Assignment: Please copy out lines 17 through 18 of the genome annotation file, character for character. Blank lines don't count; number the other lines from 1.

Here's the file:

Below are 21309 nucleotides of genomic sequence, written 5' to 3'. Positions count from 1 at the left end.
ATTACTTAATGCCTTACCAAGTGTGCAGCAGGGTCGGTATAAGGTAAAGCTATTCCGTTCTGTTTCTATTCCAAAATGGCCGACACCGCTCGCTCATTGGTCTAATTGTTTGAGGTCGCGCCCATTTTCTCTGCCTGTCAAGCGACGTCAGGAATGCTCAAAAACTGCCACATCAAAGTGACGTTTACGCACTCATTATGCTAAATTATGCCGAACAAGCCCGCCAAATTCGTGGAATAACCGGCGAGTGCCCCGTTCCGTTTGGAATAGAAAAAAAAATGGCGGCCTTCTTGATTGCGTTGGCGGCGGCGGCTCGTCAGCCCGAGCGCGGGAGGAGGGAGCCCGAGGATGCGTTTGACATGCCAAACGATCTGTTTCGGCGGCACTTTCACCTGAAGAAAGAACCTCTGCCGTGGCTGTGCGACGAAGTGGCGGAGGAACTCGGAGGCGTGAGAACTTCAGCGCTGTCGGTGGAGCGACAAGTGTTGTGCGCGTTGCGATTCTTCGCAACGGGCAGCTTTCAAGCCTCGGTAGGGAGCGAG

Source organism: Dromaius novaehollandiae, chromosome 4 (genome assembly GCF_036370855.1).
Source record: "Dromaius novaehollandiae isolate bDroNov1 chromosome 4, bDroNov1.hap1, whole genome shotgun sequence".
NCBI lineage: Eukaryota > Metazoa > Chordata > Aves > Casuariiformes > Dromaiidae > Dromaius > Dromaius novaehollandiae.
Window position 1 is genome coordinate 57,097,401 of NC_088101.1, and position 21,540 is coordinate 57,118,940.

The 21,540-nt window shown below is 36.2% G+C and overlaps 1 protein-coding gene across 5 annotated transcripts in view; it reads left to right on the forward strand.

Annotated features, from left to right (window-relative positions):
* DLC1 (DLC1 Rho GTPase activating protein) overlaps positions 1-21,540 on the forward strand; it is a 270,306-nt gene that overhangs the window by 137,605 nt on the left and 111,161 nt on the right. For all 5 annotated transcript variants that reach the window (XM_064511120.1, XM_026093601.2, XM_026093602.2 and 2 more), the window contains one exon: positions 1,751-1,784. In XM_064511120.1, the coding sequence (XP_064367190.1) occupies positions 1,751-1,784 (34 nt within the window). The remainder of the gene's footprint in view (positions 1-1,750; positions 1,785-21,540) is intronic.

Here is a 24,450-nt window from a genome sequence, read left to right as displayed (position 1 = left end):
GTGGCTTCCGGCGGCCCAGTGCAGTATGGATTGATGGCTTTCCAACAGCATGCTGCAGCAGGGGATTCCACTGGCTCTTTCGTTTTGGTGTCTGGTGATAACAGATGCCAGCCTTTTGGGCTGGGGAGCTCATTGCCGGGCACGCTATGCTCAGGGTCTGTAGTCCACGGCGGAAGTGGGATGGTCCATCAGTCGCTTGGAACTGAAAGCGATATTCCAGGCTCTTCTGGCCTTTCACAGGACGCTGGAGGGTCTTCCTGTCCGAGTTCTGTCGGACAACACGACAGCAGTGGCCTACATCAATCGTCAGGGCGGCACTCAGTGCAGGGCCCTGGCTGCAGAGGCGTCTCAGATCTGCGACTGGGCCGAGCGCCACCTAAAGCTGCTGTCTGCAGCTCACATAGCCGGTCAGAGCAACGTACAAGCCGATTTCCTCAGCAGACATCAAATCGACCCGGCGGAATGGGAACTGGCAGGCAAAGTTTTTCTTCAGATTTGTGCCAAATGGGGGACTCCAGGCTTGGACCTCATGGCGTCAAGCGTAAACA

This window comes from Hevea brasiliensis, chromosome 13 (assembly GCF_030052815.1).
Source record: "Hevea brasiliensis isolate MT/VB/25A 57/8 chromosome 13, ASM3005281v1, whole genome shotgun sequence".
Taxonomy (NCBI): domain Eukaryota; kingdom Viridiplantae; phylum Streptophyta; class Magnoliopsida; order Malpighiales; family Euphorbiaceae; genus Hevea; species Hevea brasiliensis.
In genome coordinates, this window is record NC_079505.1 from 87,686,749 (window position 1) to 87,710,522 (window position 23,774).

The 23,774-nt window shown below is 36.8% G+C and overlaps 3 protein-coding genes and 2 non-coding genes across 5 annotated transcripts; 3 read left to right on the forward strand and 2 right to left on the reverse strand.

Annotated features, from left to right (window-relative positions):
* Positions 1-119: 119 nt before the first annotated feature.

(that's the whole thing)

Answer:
Annotated features, from left to right (window-relative positions):
* Positions 1-119: 119 nt before the first annotated feature.